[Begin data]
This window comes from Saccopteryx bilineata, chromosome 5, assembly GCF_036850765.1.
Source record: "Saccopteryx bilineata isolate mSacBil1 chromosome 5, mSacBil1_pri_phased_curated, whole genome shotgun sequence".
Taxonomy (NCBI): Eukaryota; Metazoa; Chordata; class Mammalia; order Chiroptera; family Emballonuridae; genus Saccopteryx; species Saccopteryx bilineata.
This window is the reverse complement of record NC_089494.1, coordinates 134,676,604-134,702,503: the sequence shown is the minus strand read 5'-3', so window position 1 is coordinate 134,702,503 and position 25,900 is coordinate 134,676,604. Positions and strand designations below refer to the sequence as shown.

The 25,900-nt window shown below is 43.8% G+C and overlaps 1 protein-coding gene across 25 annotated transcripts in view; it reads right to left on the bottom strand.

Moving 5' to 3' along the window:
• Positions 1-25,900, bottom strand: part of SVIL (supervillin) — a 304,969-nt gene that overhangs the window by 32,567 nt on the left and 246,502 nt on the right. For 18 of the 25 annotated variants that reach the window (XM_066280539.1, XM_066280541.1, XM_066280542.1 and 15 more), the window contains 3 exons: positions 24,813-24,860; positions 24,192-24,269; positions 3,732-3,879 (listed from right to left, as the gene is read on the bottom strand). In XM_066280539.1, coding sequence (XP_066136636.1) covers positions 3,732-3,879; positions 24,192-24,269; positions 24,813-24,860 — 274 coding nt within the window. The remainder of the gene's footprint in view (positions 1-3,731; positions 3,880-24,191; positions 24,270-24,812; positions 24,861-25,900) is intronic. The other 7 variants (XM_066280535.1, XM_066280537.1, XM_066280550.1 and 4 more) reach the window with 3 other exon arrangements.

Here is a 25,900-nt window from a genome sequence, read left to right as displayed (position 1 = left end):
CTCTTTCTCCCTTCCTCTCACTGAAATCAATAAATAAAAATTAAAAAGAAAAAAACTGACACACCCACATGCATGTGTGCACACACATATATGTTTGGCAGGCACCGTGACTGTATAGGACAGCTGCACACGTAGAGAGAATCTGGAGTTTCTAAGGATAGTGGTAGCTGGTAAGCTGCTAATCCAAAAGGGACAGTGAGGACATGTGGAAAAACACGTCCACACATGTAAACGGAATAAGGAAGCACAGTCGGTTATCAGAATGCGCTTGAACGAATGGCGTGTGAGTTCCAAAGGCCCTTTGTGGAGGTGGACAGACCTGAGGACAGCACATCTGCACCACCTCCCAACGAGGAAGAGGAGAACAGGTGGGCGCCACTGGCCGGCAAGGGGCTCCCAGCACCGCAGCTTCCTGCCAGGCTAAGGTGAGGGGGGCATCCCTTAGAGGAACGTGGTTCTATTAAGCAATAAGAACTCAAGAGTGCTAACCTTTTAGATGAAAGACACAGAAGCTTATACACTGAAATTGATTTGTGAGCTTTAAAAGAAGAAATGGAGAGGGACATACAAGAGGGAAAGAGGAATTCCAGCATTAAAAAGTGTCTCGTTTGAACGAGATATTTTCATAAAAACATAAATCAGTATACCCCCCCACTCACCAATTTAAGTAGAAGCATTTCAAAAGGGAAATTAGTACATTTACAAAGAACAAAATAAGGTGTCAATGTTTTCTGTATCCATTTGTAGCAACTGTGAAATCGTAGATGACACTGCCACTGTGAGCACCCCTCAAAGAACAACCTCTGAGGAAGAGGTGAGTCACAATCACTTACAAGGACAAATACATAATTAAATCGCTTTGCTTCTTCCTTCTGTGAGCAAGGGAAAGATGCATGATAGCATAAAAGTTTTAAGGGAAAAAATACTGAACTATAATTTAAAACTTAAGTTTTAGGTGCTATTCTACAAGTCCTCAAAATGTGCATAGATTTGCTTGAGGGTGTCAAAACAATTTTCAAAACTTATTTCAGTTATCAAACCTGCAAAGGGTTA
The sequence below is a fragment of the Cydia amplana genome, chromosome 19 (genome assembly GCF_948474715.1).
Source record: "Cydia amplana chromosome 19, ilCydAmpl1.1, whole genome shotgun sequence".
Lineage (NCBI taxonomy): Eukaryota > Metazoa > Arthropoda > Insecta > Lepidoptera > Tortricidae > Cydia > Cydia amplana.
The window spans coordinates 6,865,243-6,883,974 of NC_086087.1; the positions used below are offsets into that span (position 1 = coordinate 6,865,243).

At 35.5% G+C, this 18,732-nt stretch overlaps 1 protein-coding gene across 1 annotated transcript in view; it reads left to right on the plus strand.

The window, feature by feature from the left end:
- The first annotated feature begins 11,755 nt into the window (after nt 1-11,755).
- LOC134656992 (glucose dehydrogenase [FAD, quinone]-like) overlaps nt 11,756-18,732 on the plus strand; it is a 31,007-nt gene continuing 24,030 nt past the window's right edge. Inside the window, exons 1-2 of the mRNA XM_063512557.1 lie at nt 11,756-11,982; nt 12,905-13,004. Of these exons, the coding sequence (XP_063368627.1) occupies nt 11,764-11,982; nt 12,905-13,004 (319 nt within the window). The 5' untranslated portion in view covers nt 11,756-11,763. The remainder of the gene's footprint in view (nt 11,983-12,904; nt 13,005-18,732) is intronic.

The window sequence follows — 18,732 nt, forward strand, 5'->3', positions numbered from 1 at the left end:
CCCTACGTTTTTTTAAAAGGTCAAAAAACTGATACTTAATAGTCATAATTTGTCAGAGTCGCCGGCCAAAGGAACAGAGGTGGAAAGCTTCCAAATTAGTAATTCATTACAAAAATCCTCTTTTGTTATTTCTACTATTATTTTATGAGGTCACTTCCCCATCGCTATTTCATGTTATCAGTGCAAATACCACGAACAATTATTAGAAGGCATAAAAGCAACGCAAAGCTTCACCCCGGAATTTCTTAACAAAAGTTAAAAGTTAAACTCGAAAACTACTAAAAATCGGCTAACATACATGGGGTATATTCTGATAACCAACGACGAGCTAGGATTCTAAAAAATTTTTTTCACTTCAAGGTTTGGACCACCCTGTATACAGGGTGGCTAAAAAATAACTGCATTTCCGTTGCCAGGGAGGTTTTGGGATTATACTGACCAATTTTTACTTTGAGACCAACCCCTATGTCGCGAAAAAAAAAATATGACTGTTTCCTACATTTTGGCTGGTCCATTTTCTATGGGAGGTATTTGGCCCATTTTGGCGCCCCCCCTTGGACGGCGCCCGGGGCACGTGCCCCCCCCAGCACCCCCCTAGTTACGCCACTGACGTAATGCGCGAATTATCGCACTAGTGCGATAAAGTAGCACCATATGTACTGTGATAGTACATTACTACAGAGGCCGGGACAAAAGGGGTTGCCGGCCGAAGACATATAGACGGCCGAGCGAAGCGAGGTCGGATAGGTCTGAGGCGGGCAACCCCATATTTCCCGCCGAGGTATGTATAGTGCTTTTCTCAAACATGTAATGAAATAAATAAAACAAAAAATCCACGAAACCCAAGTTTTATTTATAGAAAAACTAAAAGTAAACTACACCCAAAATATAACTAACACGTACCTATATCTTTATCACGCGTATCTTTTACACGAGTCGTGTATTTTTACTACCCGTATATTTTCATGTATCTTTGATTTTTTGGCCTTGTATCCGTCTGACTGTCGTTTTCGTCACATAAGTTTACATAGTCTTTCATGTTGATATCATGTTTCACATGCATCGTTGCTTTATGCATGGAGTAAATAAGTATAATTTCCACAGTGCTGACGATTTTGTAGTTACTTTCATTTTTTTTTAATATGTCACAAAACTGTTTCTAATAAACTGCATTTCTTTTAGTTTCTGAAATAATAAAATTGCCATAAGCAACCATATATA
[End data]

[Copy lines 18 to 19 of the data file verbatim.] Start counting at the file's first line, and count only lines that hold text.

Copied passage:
The window sequence follows — 18,732 nt, forward strand, 5'->3', positions numbered from 1 at the left end:
CCCTACGTTTTTTTAAAAGGTCAAAAAACTGATACTTAATAGTCATAATTTGTCAGAGTCGCCGGCCAAAGGAACAGAGGTGGAAAGCTTCCAAATTAGTAATTCATTACAAAAATCCTCTTTTGTTATTTCTACTATTATTTTATGAGGTCACTTCCCCATCGCTATTTCATGTTATCAGTGCAAATACCACGAACAATTATTAGAAGGCATAAAAGCAACGCAAAGCTTCACCCCGGAATTTCTTAACAAAAGTTAAAAGTTAAACTCGAAAACTACTAAAAATCGGCTAACATACATGGGGTATATTCTGATAACCAACGACGAGCTAGGATTCTAAAAAATTTTTTTCACTTCAAGGTTTGGACCACCCTGTATACAGGGTGGCTAAAAAATAACTGCATTTCCGTTGCCAGGGAGGTTTTGGGATTATACTGACCAATTTTTACTTTGAGACCAACCCCTATGTCGCGAAAAAAAAAATATGACTGTTTCCTACATTTTGGCTGGTCCATTTTCTATGGGAGGTATTTGGCCCATTTTGGCGCCCCCCCTTGGACGGCGCCCGGGGCACGTGCCCCCCCCAGCACCCCCCTAGTTACGCCACTGACGTAATGCGCGAATTATCGCACTAGTGCGATAAAGTAGCACCATATGTACTGTGATAGTACATTACTACAGAGGCCGGGACAAAAGGGGTTGCCGGCCGAAGACATATAGACGGCCGAGCGAAGCGAGGTCGGATAGGTCTGAGGCGGGCAACCCCATATTTCCCGCCGAGGTATGTATAGTGCTTTTCTCAAACATGTAATGAAATAAATAAAACAAAAAATCCACGAAACCCAAGTTTTATTTATAGAAAAACTAAAAGTAAACTACACCCAAAATATAACTAACACGTACCTATATCTTTATCACGCGTATCTTTTACACGAGTCGTGTATTTTTACTACCCGTATATTTTCATGTATCTTTGATTTTTTGGCCTTGTATCCGTCTGACTGTCGTTTTCGTCACATAAGTTTACATAGTCTTTCATGTTGATATCATGTTTCACATGCATCGTTGCTTTATGCATGGAGTAAATAAGTATAATTTCCACAGTGCTGACGATTTTGTAGTTACTTTCATTTTTTTTTAATATGTCACAAAACTGTTTCTAATAAACTGCATTTCTTTTAGTTTCTGAAATAATAAAATTGCCATAAGCAACCATATATA